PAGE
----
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Ignoring Fundamental Theorem of Polynomials (a^n + b^n)

  1. Mar 7, 2008 #1
    1. The problem statement, all variables and given/known data

    Okay, basically why does (a[tex]_{}n[/tex] + b[tex]_{}n[/tex]) ignore the Fundamental Theory of Polynomials?

    2. Relevant equations

    ... I could post them here, but basically when n is odd (a[tex]_{n}[/tex] + b[tex]_{n}[/tex]) = a series that looks like this: (a+b) (a[tex]_{n-1}[/tex] b[tex]_{0}[/tex] - a[tex]_{n-2}[/tex]b +a[tex]_{n-3}[/tex]b[tex]_{2}[/tex] + ... + a[tex]_{2}[/tex]b[tex]_{n-3}[/tex]-a[tex]_{1}[/tex]b[tex]_{n-2}[/tex]+b[tex]_{n-1}[/tex])

    3. The attempt at a solution

    I have done a lot on paper, but basically what I am looking for is WHY it isn't following Pascal's triangle. I have flipped through tons of mathematical journals and haven't slept in the past two days for other various reasons... I am doing this for a research class and has lost its proof after years and years of assuming that it is truth.

    Argh. If anyone can help I would really appreciate it. If anyone has the proof to this that would be great.
     
  2. jcsd
  3. Mar 7, 2008 #2

    Dick

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    I'm not sure what the Fundamental Theorem of Polynomials is, but a^n+b^n factors for odd n but not for even n because a^n=-b^n can be 'solved' for a over the reals for odd n but not for even n. If you work over the complex numbers you can factor the even n case. E.g. a^2+b^2=(a+bi)(a-bi).
     
  4. Mar 7, 2008 #3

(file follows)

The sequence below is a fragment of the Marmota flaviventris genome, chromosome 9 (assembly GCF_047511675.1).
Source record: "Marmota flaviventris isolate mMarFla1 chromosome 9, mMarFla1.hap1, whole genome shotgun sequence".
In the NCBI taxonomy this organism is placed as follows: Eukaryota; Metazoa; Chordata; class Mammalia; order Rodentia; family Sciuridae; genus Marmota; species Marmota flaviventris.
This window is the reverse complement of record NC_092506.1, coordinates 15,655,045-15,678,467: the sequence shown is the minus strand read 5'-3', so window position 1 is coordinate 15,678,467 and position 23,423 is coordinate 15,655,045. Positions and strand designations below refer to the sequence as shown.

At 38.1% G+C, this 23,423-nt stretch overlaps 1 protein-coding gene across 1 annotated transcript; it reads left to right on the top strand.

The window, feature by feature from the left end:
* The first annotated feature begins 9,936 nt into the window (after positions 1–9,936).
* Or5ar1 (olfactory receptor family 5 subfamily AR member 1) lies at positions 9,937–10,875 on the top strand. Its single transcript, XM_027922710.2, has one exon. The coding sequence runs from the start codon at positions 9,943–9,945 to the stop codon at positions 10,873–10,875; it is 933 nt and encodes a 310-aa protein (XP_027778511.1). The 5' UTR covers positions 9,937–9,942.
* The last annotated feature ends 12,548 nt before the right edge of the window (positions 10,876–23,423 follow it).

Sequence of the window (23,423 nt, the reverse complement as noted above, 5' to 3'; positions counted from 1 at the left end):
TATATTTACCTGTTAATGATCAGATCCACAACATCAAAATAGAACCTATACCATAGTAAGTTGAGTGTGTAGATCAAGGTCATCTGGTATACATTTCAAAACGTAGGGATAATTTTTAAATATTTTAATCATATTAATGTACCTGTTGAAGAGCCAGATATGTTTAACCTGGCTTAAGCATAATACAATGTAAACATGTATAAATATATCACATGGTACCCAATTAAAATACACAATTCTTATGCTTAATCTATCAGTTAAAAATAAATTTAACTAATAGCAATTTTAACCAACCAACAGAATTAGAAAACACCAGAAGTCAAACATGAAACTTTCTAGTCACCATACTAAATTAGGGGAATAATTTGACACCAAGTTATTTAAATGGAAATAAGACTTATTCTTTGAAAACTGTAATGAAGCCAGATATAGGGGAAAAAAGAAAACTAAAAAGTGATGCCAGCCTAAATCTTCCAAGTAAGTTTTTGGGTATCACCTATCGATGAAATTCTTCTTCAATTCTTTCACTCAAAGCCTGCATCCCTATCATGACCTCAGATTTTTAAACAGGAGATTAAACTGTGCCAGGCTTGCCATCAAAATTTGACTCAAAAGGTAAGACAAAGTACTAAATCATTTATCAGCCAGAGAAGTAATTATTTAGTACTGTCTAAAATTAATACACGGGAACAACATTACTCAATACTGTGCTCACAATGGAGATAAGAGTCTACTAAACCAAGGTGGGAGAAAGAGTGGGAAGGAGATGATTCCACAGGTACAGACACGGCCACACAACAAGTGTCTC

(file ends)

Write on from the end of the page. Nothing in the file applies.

HallsofIvy

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    Pascal's triangle holds for (x+ y)n and this isn't of that kind! If you are doing this for a research class perhaps you have something else in mind. My question would be "Why would you expect it to have anything to do with Pascal's triangle?"
     
  5. Mar 7, 2008 #4

    D H

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    The polynomial [itex](a^n+b^n)[/itex] doesn't "follow Pascal's triangle" because Pascal's triangle doesn't apply to this polynomial. It applies to the polynomial [itex](a+b)^n[/itex], which is obviously different from [itex](a^n+b^n)[/itex] for all n but 1.
     
  6. Mar 7, 2008 #5
    Okay, fair enough.

    I understand that this polynomial does not follow Pascal's triangle and why. That was poorly worded on my part. What I am asking for is the proof for why the factorization of the polynomial exists as it does. I am aware of the fact that it uses imaginary numbers for the even powers. I also know how to derive the (a^n+b^n) formula from the (a^n-b^n) formula. It is complicated and I don't feel like texting the whole thing.

    The fundamental theorem of algebra states that every polynomial has n factors based on its degree, yada yada yada. The way the factorization works (If you make the general form) you notice that it establishes a pattern. However, I don't know the steps to factorize it outside of knowing the formula. I am looking to find where this was derived from.

    God I wish my brain was being coherent enough to explain what I am trying to say or wasn't being totally lazy and could make up the math text. Sorry.
     
  7. Mar 7, 2008 #6
    I am about to go on spring break so will be able to work on this more. I am going to get some sleep and then get back to you all.
     
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